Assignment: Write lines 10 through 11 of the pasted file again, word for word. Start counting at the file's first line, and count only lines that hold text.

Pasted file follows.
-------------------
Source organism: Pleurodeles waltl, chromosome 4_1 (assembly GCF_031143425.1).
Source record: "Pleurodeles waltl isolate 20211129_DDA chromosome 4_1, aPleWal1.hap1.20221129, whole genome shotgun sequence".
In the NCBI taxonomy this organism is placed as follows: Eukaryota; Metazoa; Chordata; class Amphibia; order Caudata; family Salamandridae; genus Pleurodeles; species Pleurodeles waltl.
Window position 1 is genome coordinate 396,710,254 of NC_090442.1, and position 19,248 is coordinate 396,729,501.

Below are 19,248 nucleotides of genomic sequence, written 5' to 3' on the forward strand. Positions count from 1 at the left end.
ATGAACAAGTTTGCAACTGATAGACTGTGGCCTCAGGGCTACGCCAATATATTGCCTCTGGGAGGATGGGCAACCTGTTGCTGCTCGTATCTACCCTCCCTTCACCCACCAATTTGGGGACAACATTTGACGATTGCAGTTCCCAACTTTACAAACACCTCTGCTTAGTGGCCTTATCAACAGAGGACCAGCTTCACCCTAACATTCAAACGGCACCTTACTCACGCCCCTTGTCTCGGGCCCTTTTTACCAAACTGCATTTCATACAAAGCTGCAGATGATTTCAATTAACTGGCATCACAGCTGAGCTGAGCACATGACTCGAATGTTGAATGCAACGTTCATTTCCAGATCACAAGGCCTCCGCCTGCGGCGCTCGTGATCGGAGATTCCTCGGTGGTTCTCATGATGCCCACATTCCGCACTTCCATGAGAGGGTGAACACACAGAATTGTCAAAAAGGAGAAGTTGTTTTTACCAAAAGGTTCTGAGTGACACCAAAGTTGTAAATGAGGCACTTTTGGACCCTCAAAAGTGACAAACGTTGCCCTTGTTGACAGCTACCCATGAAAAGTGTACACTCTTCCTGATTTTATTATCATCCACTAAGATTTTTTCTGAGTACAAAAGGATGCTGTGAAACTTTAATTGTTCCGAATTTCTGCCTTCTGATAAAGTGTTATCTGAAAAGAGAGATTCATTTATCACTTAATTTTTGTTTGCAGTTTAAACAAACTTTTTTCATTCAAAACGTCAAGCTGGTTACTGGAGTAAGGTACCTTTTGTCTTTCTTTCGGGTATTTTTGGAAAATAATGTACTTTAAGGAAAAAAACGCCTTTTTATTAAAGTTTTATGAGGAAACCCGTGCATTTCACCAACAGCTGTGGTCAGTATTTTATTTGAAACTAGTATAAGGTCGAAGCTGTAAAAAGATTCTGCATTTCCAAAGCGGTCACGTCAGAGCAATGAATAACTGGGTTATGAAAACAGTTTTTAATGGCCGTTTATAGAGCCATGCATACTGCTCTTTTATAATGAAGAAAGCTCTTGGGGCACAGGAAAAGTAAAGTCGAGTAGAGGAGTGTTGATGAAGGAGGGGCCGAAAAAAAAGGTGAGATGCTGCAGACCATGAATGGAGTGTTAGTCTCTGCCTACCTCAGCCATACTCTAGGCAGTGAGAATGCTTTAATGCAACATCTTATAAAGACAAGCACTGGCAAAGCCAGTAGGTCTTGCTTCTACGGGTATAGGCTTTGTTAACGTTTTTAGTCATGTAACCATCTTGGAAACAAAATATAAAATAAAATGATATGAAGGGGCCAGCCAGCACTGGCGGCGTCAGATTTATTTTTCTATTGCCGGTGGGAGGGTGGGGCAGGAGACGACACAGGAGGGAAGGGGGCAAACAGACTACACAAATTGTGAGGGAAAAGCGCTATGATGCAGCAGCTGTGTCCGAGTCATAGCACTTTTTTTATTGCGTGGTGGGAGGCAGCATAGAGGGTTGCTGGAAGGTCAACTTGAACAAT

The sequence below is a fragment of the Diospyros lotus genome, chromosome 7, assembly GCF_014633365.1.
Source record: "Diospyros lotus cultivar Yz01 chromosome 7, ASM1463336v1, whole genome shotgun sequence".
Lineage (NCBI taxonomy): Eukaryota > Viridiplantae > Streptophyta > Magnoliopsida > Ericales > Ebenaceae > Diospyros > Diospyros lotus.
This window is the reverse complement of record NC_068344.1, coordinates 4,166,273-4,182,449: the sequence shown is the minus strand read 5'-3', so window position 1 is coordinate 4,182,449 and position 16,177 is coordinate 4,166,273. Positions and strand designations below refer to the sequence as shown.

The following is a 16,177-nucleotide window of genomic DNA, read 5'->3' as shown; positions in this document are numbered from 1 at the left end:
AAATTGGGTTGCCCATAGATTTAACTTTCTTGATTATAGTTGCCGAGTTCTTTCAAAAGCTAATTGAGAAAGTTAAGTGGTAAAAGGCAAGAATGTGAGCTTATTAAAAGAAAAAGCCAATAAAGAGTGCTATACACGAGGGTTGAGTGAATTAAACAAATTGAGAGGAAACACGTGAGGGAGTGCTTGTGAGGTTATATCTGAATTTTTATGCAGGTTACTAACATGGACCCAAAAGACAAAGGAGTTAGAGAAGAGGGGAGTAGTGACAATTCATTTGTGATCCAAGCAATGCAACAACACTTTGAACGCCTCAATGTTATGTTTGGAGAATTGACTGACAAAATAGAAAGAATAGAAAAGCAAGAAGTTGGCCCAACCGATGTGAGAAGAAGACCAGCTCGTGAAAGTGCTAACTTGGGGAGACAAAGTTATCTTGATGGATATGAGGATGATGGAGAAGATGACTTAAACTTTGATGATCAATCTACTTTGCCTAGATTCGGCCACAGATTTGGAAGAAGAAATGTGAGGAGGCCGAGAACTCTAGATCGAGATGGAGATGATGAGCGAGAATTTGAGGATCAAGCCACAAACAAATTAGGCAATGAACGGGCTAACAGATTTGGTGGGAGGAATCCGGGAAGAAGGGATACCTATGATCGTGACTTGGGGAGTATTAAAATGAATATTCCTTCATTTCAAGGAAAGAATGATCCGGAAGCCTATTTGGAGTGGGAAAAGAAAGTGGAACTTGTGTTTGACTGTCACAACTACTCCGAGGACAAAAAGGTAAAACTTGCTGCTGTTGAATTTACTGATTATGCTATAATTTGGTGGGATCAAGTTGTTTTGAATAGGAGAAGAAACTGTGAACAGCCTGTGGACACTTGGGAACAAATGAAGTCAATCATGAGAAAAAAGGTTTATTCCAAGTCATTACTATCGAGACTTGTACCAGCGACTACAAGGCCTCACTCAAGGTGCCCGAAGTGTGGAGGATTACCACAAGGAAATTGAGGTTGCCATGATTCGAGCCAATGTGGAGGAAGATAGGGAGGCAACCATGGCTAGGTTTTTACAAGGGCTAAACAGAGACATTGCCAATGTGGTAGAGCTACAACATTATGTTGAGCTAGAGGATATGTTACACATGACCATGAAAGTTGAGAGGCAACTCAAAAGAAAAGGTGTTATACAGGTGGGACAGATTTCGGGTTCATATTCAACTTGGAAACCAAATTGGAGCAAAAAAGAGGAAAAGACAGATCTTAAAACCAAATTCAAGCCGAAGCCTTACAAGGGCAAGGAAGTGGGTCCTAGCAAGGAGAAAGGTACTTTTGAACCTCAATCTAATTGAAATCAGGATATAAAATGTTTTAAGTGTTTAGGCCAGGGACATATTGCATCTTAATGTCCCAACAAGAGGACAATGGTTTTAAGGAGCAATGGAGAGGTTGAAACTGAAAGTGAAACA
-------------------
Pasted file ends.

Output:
This window is the reverse complement of record NC_068344.1, coordinates 4,166,273-4,182,449: the sequence shown is the minus strand read 5'-3', so window position 1 is coordinate 4,182,449 and position 16,177 is coordinate 4,166,273. Positions and strand designations below refer to the sequence as shown.

The following is a 16,177-nucleotide window of genomic DNA, read 5'->3' as shown; positions in this document are numbered from 1 at the left end: